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Introduction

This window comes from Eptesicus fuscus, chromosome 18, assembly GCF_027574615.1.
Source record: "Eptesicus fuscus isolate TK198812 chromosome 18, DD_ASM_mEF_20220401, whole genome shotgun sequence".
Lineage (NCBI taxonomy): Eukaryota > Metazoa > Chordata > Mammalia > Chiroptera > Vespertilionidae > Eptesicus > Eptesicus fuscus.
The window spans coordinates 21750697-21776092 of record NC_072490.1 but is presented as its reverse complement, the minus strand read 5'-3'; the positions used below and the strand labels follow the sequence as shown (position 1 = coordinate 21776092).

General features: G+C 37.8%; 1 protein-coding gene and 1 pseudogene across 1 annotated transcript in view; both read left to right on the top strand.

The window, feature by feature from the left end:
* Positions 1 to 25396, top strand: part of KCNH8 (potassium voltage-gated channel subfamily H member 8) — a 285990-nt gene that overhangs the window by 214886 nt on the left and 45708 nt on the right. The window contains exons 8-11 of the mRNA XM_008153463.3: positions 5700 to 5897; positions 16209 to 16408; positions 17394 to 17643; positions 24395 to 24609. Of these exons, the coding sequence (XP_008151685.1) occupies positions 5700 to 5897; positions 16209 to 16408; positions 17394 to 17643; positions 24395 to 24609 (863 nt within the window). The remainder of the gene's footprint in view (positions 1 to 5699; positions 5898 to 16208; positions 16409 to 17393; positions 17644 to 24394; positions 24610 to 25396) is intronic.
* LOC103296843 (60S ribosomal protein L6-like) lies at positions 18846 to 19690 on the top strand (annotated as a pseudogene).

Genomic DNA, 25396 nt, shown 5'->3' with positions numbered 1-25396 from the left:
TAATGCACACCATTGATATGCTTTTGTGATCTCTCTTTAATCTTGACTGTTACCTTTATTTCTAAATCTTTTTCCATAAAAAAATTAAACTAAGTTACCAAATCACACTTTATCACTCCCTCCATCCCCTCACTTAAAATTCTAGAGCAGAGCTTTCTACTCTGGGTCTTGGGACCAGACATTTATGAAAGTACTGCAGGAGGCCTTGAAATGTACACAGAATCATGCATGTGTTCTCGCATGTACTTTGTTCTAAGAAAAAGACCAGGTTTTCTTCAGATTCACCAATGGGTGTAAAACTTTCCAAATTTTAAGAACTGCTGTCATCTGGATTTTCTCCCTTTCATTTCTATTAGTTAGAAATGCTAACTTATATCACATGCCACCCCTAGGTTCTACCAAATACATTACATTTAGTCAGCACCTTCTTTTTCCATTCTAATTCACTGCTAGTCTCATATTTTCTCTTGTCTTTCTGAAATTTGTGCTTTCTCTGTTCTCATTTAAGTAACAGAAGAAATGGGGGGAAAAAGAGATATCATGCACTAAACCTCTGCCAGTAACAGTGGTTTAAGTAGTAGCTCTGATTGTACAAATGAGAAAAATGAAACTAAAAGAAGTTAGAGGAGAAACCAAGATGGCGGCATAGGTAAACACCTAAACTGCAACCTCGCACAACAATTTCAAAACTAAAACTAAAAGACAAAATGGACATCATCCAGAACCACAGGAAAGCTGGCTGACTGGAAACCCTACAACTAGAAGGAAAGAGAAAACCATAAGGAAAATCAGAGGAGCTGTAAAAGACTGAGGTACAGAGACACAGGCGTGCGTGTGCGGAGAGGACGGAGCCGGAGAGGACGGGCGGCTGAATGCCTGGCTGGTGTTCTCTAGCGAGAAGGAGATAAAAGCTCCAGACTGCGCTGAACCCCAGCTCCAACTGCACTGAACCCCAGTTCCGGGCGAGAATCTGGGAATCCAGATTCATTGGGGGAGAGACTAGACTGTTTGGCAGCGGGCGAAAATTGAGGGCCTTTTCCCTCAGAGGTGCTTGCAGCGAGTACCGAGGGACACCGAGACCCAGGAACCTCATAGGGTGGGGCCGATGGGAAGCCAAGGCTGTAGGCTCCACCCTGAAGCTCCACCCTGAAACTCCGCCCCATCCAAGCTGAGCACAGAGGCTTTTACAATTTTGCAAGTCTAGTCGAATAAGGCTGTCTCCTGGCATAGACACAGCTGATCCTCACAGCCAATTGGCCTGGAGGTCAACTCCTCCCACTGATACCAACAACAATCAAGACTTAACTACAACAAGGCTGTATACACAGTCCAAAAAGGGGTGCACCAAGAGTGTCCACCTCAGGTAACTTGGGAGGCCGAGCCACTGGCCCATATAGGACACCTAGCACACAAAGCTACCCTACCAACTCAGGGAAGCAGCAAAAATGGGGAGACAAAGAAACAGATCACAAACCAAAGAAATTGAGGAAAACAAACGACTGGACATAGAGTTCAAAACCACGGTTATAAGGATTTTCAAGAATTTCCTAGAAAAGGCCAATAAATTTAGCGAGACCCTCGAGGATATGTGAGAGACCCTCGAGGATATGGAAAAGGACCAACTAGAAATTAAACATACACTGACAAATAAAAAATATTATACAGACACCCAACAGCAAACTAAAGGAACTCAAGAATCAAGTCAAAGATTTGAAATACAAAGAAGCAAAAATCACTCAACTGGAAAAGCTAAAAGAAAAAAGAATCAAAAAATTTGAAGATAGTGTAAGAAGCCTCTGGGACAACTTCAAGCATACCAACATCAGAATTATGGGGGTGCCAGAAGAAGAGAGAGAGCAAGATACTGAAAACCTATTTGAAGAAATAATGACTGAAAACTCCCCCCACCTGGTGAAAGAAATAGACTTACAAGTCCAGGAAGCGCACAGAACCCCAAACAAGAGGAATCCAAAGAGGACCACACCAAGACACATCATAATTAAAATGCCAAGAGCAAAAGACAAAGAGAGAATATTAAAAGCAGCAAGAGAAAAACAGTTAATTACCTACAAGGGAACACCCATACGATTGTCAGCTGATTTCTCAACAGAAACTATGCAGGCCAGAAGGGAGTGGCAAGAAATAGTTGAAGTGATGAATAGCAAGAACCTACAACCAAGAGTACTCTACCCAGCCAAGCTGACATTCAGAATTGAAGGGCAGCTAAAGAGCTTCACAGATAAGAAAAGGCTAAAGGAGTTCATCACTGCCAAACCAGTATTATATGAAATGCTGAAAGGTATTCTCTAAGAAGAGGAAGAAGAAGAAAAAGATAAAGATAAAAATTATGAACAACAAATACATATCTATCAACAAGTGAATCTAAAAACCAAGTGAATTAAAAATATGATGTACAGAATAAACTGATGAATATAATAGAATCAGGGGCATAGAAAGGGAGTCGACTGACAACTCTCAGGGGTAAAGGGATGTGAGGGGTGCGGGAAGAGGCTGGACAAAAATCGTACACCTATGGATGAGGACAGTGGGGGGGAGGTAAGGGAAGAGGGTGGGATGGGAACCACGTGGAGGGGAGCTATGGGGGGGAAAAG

Ham Radio Science occasionally get emails from our readers on suggestions for a good reasonably priced HF SDR radio that won’t break the bank. So, we spent a little time investigating what was available in the under $300 price range. Frankly, there is not much to be found with the exception of a few kits. The kits are great learning tools, but some of our readers may not prefer trying to build a kit that includes tiny sma parts. Also the kits and some of the less expensive SDR radios are still sound card based and we were really looking for a direct sampling receiver. The $249 Afedri SDR-Net HF SDR met our requirements and more. The Afedri Net-SDR allows for connection to your pc via an USB interface and what truly puts the Afedri SDR-Net in a class of its own is the ability to connect via TCP (Lan connection). After looking into the very positive comments on the internet regarding the Afedri SDR-Net, we thought it would be well worth investigating this amazing little budget HF SDR receiver. The Afedri SDR-Net is made by Alexander Trushkin 4Z5LV and is available in a case for $249 or as a board for $199 from Alexs’ website. We highly recommend the version with case, since the case is very well constructed. We contacted Alex and he sent us out a sample Afedri SDR-Net Vers. 2.3a to take a look at. We have been using the Afedri daily for HF monitoring for about a month and have been very impressed with what you get for the price.